If I may point out, juxtaposition of the actress's name with the word "anonymous" produces an veritable oxymoron. In a real anonymous case, nobody should know the donor's name except the donor herself. Besides, I thought organizations did not disclose details of donations without consent from the donor.
Zhou Xun, Huang Xiaoming, Li Bingbing and others were conspicuous in the list of donors. At the same time, an anonymous donor also attracted many looks. Like most of the stars who donated, this person gave 200,000 yuan to the southeast provinces that have been suffering from drought.
Deputy Treasurer of Red Cross China told the reporter that she noticed the anonymous gift a few days ago. Only now did she find out that the money came from Zhang Ziyi, because Red Cross recently deposited a check with Zhang's name.
The speed with which this eulogy spread on internet was truly remarkable. The article came out immediately after donations for the drought began. Within hours of its first appearance on Xinhua, every single major news site re-posted it.
The media's present eagerness to laud Zhang contrasts sharply with its reticence just a scant weeks ago, when the Chinese public questioned the whereabouts of the 1 million USD Zhang Ziyi reportedly raised abroad in the name of 2008 Sichuan earthquake victims. The fundraising activities, which landed Zhang Ziyi several respectable charity awards in China and greatly improved her image, were later suspected to be hoaxes as the money she gathered never saw the light of the day. However, while numerous theories about what truly happened floated around, the media cooperated with Zhang Ziyi and agent to release statement after statement--each time, Zhang's story changed.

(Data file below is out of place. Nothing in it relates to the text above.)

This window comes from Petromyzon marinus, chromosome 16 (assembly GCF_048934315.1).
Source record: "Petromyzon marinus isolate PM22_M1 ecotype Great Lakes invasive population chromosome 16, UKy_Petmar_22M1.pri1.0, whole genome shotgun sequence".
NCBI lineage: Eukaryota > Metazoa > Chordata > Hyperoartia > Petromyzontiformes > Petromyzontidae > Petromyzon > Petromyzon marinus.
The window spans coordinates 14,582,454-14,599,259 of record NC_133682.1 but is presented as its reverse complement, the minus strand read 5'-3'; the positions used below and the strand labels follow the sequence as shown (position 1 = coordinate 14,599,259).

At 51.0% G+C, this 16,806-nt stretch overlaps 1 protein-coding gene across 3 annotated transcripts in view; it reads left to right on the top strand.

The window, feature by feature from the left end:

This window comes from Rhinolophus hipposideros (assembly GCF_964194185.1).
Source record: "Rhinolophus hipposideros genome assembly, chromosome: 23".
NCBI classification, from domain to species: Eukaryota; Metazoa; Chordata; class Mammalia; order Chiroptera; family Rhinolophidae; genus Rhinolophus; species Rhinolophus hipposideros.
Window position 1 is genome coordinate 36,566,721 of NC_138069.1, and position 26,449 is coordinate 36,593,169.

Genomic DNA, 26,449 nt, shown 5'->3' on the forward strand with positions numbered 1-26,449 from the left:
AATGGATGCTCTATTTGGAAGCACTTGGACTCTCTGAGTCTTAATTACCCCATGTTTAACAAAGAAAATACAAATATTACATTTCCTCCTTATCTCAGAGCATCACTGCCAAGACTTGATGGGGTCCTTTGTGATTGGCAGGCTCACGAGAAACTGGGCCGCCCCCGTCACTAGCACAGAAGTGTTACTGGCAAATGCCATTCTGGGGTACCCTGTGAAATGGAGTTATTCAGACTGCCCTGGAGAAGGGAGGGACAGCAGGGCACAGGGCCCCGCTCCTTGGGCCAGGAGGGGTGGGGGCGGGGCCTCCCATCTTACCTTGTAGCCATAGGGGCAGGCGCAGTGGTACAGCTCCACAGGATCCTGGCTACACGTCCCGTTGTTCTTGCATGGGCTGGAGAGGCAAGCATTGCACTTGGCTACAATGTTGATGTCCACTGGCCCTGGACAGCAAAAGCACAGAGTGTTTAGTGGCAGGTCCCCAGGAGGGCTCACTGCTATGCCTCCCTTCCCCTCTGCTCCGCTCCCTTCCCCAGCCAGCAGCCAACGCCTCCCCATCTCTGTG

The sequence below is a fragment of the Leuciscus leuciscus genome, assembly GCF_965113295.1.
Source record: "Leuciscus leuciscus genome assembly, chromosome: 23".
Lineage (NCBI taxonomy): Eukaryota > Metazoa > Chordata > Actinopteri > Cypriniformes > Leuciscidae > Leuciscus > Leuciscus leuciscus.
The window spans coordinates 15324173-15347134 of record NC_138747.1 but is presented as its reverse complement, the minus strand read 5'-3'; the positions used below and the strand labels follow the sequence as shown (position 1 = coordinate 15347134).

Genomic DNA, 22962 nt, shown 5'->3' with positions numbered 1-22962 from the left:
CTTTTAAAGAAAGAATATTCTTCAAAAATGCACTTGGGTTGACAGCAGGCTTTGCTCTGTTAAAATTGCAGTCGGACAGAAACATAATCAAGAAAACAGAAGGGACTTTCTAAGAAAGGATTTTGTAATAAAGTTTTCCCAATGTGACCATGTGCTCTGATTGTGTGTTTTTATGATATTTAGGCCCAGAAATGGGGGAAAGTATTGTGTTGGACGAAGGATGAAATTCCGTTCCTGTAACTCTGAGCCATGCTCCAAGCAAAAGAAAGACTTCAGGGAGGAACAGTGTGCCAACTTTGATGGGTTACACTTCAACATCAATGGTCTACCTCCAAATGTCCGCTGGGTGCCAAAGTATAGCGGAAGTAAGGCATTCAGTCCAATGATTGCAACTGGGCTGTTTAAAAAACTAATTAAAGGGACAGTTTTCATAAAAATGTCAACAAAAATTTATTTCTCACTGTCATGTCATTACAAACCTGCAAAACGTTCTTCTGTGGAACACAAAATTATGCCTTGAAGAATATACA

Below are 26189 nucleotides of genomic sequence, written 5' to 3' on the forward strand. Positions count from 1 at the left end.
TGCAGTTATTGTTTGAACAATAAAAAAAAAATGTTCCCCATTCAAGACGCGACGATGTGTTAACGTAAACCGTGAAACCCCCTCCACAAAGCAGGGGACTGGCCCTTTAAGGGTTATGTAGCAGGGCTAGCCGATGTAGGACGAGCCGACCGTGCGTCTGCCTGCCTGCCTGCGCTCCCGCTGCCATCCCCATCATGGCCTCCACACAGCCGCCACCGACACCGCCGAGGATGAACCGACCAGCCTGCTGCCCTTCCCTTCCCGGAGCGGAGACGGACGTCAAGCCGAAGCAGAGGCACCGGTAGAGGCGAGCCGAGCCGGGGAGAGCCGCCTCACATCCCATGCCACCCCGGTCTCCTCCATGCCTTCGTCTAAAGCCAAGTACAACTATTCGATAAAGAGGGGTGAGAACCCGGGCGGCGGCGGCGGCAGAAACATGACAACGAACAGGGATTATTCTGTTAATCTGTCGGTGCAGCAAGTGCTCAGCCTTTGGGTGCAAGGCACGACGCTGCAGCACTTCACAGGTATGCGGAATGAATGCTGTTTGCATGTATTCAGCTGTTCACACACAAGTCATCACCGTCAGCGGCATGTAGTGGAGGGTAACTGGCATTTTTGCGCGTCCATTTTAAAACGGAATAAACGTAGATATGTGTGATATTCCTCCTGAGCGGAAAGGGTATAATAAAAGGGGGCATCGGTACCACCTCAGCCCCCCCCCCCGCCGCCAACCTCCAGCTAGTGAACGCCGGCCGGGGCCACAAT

In 2008, Zhang told the media she raised 1 million USD and she was following up with the government to ensure that this money was put to good use. In February 2010, Zhang's agent claimed, in direct contradiction to her employer's previous interviews, that $400,000 was the true amount received at Cannes. In the subsequent months, this figure eventually dropped down to $1300. Just to put things into perspective, $1300 is approximately the monthly unemployment benefits for one person.
Despite of these glaring inconsistencies, the media never exerted its investigative fingers. Red Cross China distanced itself from the mess, even though Zhang Ziyi said at different times (with videos of interviews as proof) that she would be taking the money back to Red Cross. The only time the humanitarian organization talked was to inform the public that Zhang Ziyi fulfilled her donation promise; this made more people mad as the announcement obscured the Cannes deceit and misled readers. Finally, an official spoke up: It is not easy to train an internationally-renowned actress. Why don't Netizens stop focusing on all those negative news about her? Which was the Chinese way of saying, "She is too big to fail."
So, with the current "anonymous donation" debacle, I am reminded afresh about this actress and her PR team's ability to reveal the worst side of Zhang Ziyi. Let's assume Zhang merely exaggerated and did not pocket 1 million USD as some suspected. After all, that would be a monumentally stupid and amoral thing to do. If Zhang had just come straight out to say that she wrote a check for 840,000 yuan, which was still one of the biggest donations by mainland celebrities in 2008, and avoided the show she put up at Cannes, people would have respected her a lot more. If Zhang had just donated 200,000 for the drought like all the other celebrities, without trying to impress people with her "low-key" donation, no one would think the news article a further demonstration of her conniving nature.
As things stand now, Zhang Ziyi lowered herself even further in the public view. And the self-contradictory news report does not help to improve Red Cross China's sometimes shaky credibility or the reputation of Chinese charity.